Kerley said the city needs to do what it has done successfully for the past 20 years and promote the Playhouse, Palace Theatre, golf, state parks, softball tournaments, the new shooting park and others.

He said economic development needs to be a joint effort between the county, city, TCAT and school board.

“Our No. 1 job problem today with industrial recruiting is lack of workforce. The facts are we currently have numerous jobs that employers cannot fill today in our town. I believe we need to invest in all avenues like the Highland Initiative and Roane Alliance to bring the most exposure to our town … We need to push our marketing director to work efficiently with TVA and other resources,” Kerley said.

He said the city and county also need to have funds ready to invest if a company is ready and willing to locate or expand in Cumberland County.

“We need to invest more, I believe, than the minimum in our students to get closer to preparing a workforce. Also, I believe we need to fund and support our airport properly. The airport is a huge tool in recruitment of industrial businesses,” Kerley said.

Reagan said the city needs to advertise what the county has and what the city and county do. He used Crab Orchard building stone, or sandstone as an example. He said the “city needs to advertise more about what we have and do in Crossville.”

Harrison said the county, city, Chamber and school board working together with Roane State, TCAT and the state. He said promoting the location and supporting the engines of tourism such as sports, theater, parks, golf and timeshares. He mentioned working with the convention and visitors bureau about naming Crossville the Golf Capital of Tennessee.

5. What would you do to promote cooperation between the city of Crossville and Cumberland County government and Chamber of Commerce?

Thompson said communication, cooperation, teamwork and learning the different personalities of those groups and figuring out how to word the best ideas. 

“I think my training as a psychologist and a mediator and being able to point those out and getting us all to work together … I think that it would help the council be able to come up with a solution that is best for the people.”

Kerley said working with the city and county government officials and the Chamber to bring more and better-paying jobs to the area is a subject he has campaigned on since 2006. Working together is the only way. He said he will make himself available to all city taxpayers and meet with city and county officials to work together. He said he will also work to protect the city and make sure it does not get taken advantage of.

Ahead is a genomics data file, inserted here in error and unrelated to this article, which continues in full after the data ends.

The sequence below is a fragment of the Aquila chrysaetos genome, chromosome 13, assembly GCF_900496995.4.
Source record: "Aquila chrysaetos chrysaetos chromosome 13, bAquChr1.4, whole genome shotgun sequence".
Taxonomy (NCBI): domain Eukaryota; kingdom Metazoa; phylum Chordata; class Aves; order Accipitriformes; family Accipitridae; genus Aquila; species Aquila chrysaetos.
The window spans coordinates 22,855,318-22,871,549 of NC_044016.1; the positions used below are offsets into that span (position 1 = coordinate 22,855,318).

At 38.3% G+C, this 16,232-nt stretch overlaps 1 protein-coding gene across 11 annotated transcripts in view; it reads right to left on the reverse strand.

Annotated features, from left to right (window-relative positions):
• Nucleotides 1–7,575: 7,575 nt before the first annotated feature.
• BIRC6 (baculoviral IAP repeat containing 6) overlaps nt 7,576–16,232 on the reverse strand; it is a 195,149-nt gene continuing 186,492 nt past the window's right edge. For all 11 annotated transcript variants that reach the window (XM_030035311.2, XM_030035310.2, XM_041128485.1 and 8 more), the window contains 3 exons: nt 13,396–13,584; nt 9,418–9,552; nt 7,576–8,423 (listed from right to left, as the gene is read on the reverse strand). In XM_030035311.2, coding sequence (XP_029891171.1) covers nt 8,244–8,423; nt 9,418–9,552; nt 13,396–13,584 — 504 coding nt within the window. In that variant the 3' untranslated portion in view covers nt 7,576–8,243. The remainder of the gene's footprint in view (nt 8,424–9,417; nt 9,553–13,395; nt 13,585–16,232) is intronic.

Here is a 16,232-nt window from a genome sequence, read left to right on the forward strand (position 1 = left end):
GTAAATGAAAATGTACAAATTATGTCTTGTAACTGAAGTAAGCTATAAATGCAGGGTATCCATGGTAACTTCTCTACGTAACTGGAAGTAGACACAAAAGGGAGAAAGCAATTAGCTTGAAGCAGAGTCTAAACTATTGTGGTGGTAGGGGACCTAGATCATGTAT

Reagan said if the city, county, Chamber and education leaders could get together and work together more often there could be much more done for the community.

Harrison said promote cooperation between the city, county and Chamber and have strategic planning meetings and regular meetings together.

“Just getting together would help build good will and better friendships,” Harrison said.

Gernt said, “Well, we have to work together.”

He mentioned serving on the Joint Economic and Community Development Board and the board working together for the Three Star Grant Award.

“It’s amazing what you can get done when nobody cares who gets the credit,” Gernt said.

6. What do you consider to be the top three capital projects that need to be addressed in the next few years?

Kerley said water expansion, sewer expansion and road and sidewalk improvements. He suggested a push on the state to get the city’s fair share of gas tax for road improvements.

Reagan said water expansion, sewer expansion and building and supporting the city police department.

Harrison said the biggest thing is the regional water supply solution. He said he would like to see fire station 3 completed to offer better fire protection for the Holiday Hills area and western portion of the city. He said he thinks the city and county need to work on much better and faster internet speeds. 

“It’s one of the new technologies that could help us boost our economic growth,” Harrison said.

Gernt said better roads, adequate water and sewer and core infrastructure.

“Once this is done, our economy will continue to grow,” Gernt said.

Thompson said increase water supply, sidewalks and improve signage in the city and make the downtown area look pretty.

7. Crossville’s Main St. is the heart of our community. What would you like to see happen to our central business district?

Kerley said, “First off, I believe all of Crossville is the heart of our community and we need to evaluate all of Crossville’s needs equally.

He said city officials need to ask if they are willing to spend $14 million on a downtown project. He said he is not and it would require a tax increase. In knocking on a lot of doors, he said he discovered many of the residents do not support the project, either.

He said, “The facts show the downtown beautification project will never bring growth, jobs, chain restaurants or improve our workforce. This should have been placed on a referendum 10 years ago, just like the revitalization of the Palace Theatre…”

He said he supports downtown, but as equally as the rest of Crossville. He mentioned the amphitheater project that he spearheaded and it had improved the downtown area and foot traffic there.

Reagan said more parking needs to be worked out for the citizens of Crossville and people who visit. He said taking care of the old handle mill property could help the situation. He said he’d like to see a parking center or garage.